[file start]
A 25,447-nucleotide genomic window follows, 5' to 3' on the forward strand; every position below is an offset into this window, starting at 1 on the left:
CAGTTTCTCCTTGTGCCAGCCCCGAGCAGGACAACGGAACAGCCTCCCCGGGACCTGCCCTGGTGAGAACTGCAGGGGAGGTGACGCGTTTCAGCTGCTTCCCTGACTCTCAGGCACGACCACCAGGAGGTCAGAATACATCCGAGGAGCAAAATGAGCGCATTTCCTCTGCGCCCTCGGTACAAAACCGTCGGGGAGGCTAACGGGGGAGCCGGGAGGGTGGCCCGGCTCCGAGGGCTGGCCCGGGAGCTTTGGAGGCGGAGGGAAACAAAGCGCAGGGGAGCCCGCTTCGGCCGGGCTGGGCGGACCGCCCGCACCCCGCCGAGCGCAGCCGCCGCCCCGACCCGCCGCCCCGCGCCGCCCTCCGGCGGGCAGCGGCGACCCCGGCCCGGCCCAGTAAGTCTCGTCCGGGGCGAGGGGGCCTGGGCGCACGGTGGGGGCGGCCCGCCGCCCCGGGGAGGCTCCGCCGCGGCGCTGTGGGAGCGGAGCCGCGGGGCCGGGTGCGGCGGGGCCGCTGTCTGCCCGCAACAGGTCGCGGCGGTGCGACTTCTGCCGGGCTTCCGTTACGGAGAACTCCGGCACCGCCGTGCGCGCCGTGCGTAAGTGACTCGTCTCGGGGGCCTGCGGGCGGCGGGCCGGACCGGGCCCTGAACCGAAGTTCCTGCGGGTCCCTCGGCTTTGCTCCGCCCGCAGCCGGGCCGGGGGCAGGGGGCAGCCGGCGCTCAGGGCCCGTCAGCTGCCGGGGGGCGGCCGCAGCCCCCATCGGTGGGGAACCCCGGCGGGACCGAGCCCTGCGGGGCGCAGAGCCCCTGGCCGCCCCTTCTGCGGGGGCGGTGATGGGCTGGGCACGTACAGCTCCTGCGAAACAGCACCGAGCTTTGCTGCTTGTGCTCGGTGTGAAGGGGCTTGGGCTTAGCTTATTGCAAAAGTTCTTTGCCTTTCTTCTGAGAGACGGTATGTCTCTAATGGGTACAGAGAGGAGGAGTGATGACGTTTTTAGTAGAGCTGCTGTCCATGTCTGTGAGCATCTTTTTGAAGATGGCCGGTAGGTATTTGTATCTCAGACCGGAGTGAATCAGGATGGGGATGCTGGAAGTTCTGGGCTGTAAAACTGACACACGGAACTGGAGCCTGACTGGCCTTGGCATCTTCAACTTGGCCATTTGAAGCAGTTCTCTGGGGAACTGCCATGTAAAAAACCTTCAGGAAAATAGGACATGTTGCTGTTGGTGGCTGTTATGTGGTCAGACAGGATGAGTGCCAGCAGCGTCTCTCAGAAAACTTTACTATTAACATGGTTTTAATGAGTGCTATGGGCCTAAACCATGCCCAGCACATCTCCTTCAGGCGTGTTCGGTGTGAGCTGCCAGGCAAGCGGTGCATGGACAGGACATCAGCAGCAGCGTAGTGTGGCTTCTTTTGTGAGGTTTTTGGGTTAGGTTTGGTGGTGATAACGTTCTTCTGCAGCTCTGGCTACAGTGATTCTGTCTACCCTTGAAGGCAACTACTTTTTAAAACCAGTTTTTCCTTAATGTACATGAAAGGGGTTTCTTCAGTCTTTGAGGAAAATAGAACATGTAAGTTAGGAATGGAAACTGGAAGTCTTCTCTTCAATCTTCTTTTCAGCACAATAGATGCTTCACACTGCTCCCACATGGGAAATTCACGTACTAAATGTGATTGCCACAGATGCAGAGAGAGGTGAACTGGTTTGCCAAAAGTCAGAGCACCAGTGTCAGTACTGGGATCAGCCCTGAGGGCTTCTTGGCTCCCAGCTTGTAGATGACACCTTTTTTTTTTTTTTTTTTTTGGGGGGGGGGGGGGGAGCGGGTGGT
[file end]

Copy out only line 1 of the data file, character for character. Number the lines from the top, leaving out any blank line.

A 25,447-nucleotide genomic window follows, 5' to 3' on the forward strand; every position below is an offset into this window, starting at 1 on the left: